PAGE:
US 5243680 A
A package configuration for the protection/packaging/encapsulation of optical fiber couplers is described. The packaging strategy exploits symmetry in geometrical design while using material with similar thermal expansion properties to minimize thermoelastic stresses in the final assembled parts. When glass fibers are fused together or spliced in a planar waveguides, a complementary, symmetrically shaped glass piece linked to the coupler device by a chemically-tethered and crosslinked polymeric matrix, provides a stress-free as-assembled package that further maintains minimal thermoelastic stresses during temperature cycling. The packaged assembly is thus exceptionally rugged, experiencing little loss and fluctuation of coupling characteristics in installation and use.
1. A packaging for an optical fiber coupler comprising:
a first stiffening element having geometric symmetry with the coupler;
wherein the materials forming the stiffener and coupler have equivalent thermal expansivity; and
crosslinked polymer filling the annular space between the coupler and the stiffening element,
wherein the polymer is tethered to the stiffening element and is sequentially polymerized to minimize stress of the polymer network.
2. The packaging of claim 1 wherein the coupler is a planar waveguide.
3. The packaging of claim 1 wherein the coupler is a fused biconic taper.
4. The packaging of claim 3 further comprising
a second outer stiffening element, and
a layer of an elastomeric polymer filling the space between the first inner stiffening element and the outer stiffening element.
5. The packaging of claim 4 wherein the elastomeric polymer is selected from the group consisting of silicone rubber, neoprene, polybutadiene, and styrene-butadiene rubber.
6. The packaging of claim 4 wherein the first stiffening element is a cylindrical tube.
7. The packaging of claim 3 wherein the first stiffening element is a chip complementary to the substrate chip forming the coupler.
8. The packaging of claim 1 wherein the coupler is a transceiver.
9. The packaging of claim 1 wherein the crosslinked polymer is selected from the group consisting of vinyl, styrenic, acrylate, methacrylate, polyester, polyamide, polyimide, and epoxy polymers.
10. The packaging of claim 1 wherein the tethering agent is selected from the group consisting of silylating coupling agents.
11. A method for increasing the stability of an optical fiber coupler comprising:
placing into juxtaposition with the coupler a first stiffening element having geometric symmetry with the coupler;
wherein the materials forming the stiffener and the coupler have equivalent thermal expansivity;
coating the substrate and the stiffening element with a tethering agent for a polymer; and
filling the area between the substrate and the stiffening element with a monomer solution,
sequentially polymerizing the monomer solution to form a polymer completely filing the space between the coupler and the stiffening element,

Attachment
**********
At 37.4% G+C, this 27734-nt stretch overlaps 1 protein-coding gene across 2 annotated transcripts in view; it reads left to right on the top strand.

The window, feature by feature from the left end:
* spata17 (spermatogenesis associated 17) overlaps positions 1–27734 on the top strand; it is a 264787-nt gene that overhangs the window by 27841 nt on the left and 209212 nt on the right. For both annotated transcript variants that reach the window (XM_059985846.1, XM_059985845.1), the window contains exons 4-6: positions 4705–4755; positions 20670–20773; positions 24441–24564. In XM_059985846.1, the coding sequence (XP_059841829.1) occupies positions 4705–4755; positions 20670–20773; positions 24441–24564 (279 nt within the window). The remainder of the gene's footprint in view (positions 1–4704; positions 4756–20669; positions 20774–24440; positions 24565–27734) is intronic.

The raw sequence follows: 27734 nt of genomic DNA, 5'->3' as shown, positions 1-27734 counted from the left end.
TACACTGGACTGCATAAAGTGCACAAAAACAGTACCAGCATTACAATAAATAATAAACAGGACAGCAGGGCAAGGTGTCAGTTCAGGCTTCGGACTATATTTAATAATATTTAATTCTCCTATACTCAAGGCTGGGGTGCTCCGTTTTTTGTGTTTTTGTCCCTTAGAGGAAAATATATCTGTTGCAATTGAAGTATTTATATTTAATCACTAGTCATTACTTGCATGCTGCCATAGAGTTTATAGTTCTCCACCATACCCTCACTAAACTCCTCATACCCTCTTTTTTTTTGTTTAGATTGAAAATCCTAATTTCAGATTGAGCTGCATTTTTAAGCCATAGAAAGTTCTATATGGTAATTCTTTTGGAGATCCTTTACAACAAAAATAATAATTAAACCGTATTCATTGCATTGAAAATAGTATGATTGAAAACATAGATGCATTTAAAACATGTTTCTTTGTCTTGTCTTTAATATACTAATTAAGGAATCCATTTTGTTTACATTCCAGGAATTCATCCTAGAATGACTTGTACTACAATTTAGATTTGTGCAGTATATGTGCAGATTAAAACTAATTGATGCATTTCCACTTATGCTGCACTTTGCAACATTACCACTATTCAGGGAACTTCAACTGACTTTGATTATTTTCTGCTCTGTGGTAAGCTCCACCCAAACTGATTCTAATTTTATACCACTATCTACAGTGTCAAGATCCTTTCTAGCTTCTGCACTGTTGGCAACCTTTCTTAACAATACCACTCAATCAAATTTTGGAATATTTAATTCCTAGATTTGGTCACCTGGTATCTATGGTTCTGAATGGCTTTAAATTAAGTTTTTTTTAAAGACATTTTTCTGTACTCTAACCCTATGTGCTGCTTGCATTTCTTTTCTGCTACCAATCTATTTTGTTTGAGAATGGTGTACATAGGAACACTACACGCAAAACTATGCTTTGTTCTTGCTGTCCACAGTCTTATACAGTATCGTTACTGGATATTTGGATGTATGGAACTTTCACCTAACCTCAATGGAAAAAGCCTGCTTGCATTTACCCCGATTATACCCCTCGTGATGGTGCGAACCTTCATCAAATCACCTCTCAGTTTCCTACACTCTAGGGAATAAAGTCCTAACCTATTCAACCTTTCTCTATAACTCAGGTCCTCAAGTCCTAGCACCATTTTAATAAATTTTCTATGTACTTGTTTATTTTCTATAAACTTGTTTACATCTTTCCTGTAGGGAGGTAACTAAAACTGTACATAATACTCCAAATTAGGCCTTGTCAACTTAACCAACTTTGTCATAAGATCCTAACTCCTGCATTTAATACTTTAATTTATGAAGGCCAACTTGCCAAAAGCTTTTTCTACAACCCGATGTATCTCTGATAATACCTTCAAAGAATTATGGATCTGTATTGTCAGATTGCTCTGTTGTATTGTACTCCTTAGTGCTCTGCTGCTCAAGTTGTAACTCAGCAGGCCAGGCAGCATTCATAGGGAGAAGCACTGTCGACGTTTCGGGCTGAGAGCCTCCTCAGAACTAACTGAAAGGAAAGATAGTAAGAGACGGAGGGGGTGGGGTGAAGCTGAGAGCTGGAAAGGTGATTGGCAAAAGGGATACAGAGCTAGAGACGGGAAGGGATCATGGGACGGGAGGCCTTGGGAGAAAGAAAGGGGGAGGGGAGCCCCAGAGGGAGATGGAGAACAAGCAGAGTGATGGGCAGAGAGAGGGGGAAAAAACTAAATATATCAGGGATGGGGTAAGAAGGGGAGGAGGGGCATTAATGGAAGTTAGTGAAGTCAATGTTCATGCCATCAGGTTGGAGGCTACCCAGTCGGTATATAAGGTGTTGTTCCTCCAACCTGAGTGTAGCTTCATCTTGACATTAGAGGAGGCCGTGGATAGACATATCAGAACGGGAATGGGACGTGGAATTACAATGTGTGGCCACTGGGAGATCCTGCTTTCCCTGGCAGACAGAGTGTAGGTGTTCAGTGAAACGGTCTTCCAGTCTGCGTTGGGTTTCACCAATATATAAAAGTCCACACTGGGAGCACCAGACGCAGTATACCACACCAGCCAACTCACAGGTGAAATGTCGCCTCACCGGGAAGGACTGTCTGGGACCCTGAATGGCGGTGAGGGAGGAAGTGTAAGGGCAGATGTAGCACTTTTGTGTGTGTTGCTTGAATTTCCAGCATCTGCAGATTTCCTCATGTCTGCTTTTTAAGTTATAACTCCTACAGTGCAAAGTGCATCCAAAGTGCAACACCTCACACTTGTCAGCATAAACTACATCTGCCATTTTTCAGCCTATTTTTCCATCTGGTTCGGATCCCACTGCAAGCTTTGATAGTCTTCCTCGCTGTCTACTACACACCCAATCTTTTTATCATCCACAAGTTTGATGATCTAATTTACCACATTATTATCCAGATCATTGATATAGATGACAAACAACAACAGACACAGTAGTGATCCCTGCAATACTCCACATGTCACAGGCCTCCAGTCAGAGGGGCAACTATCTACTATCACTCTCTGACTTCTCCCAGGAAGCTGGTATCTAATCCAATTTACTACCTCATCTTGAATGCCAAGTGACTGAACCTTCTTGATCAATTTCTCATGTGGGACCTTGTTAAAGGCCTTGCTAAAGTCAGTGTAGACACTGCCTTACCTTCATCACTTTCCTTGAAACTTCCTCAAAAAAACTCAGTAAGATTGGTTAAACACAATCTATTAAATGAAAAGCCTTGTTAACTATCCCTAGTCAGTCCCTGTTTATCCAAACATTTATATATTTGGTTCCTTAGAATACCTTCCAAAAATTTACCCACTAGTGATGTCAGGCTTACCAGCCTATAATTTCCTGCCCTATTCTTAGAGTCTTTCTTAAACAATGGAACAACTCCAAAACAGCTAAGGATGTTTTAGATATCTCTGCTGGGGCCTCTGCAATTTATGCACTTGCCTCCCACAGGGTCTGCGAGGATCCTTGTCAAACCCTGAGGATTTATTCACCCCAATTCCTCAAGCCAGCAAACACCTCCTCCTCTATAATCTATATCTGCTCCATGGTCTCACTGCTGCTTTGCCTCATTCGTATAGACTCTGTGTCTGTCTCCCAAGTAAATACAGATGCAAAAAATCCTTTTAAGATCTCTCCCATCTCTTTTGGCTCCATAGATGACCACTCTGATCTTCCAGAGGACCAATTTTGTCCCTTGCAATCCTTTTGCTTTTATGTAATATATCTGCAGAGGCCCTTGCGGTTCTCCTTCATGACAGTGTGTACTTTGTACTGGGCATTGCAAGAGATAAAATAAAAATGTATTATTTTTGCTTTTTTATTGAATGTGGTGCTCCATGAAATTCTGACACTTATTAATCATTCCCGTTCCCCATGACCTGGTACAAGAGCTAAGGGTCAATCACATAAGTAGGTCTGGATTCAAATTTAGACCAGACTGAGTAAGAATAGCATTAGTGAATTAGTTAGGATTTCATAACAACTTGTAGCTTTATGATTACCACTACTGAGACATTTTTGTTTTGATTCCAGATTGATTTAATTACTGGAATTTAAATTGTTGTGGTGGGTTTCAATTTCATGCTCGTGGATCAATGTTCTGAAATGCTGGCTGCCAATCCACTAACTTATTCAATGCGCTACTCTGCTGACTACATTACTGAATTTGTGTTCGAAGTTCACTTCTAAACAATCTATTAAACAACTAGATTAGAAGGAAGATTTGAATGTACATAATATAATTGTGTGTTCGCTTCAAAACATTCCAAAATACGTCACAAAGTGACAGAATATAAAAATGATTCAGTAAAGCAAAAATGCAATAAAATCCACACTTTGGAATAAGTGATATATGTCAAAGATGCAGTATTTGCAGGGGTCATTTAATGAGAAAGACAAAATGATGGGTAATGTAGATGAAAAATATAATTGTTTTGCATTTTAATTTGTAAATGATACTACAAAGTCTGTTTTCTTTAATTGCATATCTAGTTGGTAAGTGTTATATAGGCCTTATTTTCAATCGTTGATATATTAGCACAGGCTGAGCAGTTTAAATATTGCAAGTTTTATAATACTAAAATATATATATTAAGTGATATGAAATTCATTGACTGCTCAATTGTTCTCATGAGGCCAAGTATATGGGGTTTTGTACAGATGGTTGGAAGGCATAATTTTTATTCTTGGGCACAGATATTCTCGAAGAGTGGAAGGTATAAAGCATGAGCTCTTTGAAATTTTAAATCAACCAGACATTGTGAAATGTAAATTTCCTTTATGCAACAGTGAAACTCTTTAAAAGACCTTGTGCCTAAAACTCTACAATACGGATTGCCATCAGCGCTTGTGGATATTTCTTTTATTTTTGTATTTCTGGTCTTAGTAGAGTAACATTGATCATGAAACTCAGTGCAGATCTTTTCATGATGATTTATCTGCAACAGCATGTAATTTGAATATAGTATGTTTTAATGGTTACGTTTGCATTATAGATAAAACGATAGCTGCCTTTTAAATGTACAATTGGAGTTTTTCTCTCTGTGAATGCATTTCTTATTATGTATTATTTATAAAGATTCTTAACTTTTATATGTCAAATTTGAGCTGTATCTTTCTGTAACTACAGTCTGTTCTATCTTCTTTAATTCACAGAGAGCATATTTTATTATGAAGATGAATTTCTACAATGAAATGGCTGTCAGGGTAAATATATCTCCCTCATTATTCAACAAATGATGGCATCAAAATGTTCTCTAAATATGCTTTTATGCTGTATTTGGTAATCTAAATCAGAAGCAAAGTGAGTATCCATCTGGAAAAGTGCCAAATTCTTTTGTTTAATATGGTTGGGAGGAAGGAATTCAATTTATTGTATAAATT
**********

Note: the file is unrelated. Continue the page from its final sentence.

adding monomer solution as the monomer polymerizes to fill in the spaces created by shrinkage of the polymerizing monomer solution, wherein the polymer is tethered to the stiffening element and substrate as it is polymerized.
12. The method of claim 11 wherein the coupler is a planar waveguide.
13. The method of claim 11 wherein the coupler is a fused biconic taper.
14. The method of claim 13 further comprising
providing a second outer stiffening element, and
a layer of an elastomeric polymer filling the space between the first stiffening element and the second outer stiffening element.
15. The method of claim 14 wherein the elastomeric polymer is selected from the group consisting of silicone rubber, neoprene, polybutadiene, and styrene-butadiene rubber.
16. The method of claim 14 wherein the inner stiffening element is a cylindrical tube placed over the coupler and the space between the tube and the coupler substrate is filled with polymer.
17. The method of claim 14 wherein the first stiffening element is an integral part of the fused biconic tapered coupler.
18. The method of claim 12 wherein the first stiffening element is a chip complementary to the substrate chip forming the coupler, further comprising placing the stiffening chip in close abutment with the substrate chip before filling the area between the chips with monomer solution and polymerizing the monomer.
19. The method of claim 11 wherein the crosslinked polymer is selected from the group consisting of vinyl, styrenic, acrylate, methacrylate, polyester, polyamide, polyimide, and epoxy polymers.
20. The method of claim 11 wherein the tethering agent is selected from the group consisting of silylating coupling agents.
21. The method of claim 11 wherein the coupler is a transceiver.
The present invention is in the general field of packaging of fiber optics, and is in particular a package that maintains precise alignment and spatial placements of the optical fibers.
Fiber optics is a rapidly evolving field. The basic optical fiber concept capitalizes on the intrinsic low loss and high speed data transmission of the fiber. The use of fiber optics has created a whole burgeoning industry. Optical fibers are used in various telecommunication and network applications, as reviewed by C. Yeh, "Handbook of Fiber Optics; Theory and Applications", (Academic Press, San Diego, Calif., 1990), and H. Murata, "Handbook of Optical Fibers and Cables" (Marcek Dekker, New York, 1988). In the foreseeable future, the field is expected to experience a quantum leap in stature and product diversification. Anchoring such development is the recent advances in fiber coupling technologies.